92The VAAC Harrier

The DERA vectored thrust aircraft advanced flight control (VAAC) Harrier is a research aircraft sponsored by MOD which is being used to research control concepts in handling and control. The goal is to demonstrate that through the application of new approaches and design methods, a major reduction in pilot workload can be assured. More background information can be found in Reference [5], The aircraft is a modified two-seater training aircraft; a safety pilot flies from the front cockpit and the test pilot flies from the rear cockpit. The test pilot flies the experimental flight control system (FCS) implemented on a hardware system which is monitored independently by a separate system. The monitor provides an envelope of flight parameters within which the aircraft is permitted to fly with the experimental FCS selected. The monitor follows the control law demands and returns control to the safety pilot if any predetermined parameter which makes up the flight envelope is violated or potentially dangerous situations arise. In this manner the experimental control law is not required to be safety-critical, and hence new ideas can be tried out without going through rigorous flight-clearance procedures.

Figure 9.1 shows a schematic diagram of the aircraft. On a typical approach to landing the pilot will attempt to maintain a steady flight path (GAMMAD) while decelerating to the hover alongside the ship. To do this he has to alternately move the nozzle and throttle levers with his left hand while stabilising the aircraft in pitch with his right hand. Movements to nozzle and throttle couple into pitch requiring compensation from the stick. The objective of the experimental control law is to take care of this coupling and give the pilot two primary commands, namely speed demand and flight-path demand. A control law with this strategy is called a two-inceptor law.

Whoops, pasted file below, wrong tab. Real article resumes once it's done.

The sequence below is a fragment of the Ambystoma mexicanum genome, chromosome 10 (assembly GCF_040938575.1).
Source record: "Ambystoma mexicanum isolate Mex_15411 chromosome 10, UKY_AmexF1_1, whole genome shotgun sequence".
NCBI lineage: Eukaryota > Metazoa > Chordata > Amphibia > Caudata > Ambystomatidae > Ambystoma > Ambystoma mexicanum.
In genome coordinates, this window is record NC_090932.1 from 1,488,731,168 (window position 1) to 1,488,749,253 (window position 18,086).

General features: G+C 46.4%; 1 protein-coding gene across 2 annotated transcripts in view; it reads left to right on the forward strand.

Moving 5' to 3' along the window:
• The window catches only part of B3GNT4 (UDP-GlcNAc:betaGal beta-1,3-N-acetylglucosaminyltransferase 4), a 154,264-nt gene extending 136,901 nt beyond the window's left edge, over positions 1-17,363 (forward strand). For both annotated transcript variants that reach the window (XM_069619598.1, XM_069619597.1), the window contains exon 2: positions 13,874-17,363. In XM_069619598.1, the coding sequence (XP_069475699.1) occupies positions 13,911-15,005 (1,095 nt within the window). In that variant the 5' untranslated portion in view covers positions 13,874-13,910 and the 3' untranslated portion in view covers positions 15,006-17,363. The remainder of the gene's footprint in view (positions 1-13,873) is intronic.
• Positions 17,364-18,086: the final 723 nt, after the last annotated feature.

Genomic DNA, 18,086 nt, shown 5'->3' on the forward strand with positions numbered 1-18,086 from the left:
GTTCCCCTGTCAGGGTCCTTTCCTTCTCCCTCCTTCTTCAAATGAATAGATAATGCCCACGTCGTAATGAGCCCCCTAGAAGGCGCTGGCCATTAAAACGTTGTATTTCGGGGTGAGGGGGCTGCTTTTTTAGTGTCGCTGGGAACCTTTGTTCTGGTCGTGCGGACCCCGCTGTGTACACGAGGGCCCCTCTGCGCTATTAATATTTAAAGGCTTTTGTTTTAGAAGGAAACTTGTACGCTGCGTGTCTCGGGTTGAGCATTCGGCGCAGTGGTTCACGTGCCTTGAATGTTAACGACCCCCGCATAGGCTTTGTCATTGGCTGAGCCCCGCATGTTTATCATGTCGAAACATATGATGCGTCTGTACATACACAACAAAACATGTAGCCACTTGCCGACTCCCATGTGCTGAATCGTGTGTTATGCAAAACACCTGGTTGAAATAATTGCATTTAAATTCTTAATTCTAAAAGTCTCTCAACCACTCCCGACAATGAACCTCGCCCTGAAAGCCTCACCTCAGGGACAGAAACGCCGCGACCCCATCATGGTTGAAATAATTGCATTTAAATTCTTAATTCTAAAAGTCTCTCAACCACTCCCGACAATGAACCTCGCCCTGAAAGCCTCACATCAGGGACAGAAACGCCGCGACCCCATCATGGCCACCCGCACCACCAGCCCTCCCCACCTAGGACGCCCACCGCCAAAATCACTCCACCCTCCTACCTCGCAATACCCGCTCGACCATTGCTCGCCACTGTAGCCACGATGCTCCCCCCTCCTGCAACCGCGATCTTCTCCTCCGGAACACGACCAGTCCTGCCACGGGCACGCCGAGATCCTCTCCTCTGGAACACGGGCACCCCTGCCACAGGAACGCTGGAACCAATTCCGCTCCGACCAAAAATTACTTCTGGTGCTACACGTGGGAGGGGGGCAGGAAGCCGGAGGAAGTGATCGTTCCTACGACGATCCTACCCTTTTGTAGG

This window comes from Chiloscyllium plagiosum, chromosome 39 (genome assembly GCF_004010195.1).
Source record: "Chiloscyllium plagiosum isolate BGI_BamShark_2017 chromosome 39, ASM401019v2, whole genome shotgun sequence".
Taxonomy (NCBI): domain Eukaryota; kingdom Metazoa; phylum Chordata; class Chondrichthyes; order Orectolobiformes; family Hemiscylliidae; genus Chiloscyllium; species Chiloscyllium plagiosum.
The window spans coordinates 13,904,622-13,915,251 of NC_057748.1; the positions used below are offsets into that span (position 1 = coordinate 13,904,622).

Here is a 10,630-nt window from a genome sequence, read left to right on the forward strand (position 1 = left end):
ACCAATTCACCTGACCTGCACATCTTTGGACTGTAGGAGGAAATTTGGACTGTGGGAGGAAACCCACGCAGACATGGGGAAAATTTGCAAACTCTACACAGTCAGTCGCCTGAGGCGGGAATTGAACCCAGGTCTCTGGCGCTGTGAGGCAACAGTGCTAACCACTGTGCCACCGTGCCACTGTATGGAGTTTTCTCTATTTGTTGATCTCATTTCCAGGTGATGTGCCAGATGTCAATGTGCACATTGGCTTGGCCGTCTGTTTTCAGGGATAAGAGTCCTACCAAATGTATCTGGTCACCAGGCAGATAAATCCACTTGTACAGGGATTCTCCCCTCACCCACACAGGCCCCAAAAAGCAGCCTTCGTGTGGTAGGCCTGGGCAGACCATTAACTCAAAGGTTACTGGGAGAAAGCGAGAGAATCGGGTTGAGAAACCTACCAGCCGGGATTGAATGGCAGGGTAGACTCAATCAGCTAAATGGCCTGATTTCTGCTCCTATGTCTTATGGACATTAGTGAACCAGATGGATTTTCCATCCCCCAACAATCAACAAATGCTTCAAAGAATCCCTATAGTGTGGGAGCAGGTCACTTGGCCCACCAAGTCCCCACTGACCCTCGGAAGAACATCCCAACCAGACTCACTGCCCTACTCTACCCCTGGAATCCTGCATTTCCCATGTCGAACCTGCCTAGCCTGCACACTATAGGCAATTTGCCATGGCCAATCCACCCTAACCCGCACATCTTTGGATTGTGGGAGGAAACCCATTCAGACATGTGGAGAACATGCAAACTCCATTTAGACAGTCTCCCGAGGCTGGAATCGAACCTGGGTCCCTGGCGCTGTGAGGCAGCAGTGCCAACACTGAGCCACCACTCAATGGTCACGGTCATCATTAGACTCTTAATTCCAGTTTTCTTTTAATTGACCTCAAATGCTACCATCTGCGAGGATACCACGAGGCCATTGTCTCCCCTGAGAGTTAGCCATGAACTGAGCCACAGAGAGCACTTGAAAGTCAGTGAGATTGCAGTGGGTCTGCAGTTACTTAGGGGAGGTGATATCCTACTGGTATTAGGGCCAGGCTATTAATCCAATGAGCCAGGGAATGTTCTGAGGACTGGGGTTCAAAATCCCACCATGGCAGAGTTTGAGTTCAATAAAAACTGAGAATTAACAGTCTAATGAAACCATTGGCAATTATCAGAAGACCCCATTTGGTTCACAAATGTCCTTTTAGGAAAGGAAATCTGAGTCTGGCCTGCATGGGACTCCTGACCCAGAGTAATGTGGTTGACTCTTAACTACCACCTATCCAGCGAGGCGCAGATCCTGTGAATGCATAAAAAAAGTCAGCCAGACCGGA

From Figure 9.1 it can be seen that the control law has three primary surfaces with which to control the longitudinal motion, namely throttle, nozzle and tailplane. The tailplane back drives the reation control system when the nozzles are down. The three degrees of freedom are used to control pitch attitude, forward speed and vertical speed.

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